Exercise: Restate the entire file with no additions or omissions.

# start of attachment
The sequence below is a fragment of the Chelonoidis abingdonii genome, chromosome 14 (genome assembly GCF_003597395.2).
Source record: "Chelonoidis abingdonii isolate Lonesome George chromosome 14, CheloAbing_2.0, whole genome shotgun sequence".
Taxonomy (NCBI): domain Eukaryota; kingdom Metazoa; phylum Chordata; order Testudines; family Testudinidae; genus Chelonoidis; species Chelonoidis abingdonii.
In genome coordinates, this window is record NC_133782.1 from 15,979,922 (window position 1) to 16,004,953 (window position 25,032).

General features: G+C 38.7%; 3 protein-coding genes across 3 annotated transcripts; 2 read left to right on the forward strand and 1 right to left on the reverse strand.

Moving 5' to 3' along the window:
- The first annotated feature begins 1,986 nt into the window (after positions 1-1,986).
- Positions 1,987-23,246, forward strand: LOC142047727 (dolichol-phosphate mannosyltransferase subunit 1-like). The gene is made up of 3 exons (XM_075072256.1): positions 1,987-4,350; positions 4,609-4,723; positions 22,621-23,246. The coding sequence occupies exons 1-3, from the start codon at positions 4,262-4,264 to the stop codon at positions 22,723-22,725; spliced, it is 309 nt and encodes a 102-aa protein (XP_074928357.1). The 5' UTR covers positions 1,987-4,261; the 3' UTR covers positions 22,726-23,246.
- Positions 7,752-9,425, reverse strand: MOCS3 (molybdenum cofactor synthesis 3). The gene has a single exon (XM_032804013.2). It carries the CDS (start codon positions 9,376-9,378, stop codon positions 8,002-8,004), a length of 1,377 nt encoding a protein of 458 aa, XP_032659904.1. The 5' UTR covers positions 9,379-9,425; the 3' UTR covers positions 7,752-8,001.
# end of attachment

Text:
The sequence below is a fragment of the Chelonoidis abingdonii genome, chromosome 14 (genome assembly GCF_003597395.2).
Source record: "Chelonoidis abingdonii isolate Lonesome George chromosome 14, CheloAbing_2.0, whole genome shotgun sequence".
Taxonomy (NCBI): domain Eukaryota; kingdom Metazoa; phylum Chordata; order Testudines; family Testudinidae; genus Chelonoidis; species Chelonoidis abingdonii.
In genome coordinates, this window is record NC_133782.1 from 15,979,922 (window position 1) to 16,004,953 (window position 25,032).

General features: G+C 38.7%; 3 protein-coding genes across 3 annotated transcripts; 2 read left to right on the forward strand and 1 right to left on the reverse strand.

Moving 5' to 3' along the window:
- The first annotated feature begins 1,986 nt into the window (after positions 1-1,986).
- Positions 1,987-23,246, forward strand: LOC142047727 (dolichol-phosphate mannosyltransferase subunit 1-like). The gene is made up of 3 exons (XM_075072256.1): positions 1,987-4,350; positions 4,609-4,723; positions 22,621-23,246. The coding sequence occupies exons 1-3, from the start codon at positions 4,262-4,264 to the stop codon at positions 22,723-22,725; spliced, it is 309 nt and encodes a 102-aa protein (XP_074928357.1). The 5' UTR covers positions 1,987-4,261; the 3' UTR covers positions 22,726-23,246.
- Positions 7,752-9,425, reverse strand: MOCS3 (molybdenum cofactor synthesis 3). The gene has a single exon (XM_032804013.2). It carries the CDS (start codon positions 9,376-9,378, stop codon positions 8,002-8,004), a length of 1,377 nt encoding a protein of 458 aa, XP_032659904.1. The 5' UTR covers positions 9,379-9,425; the 3' UTR covers positions 7,752-8,001.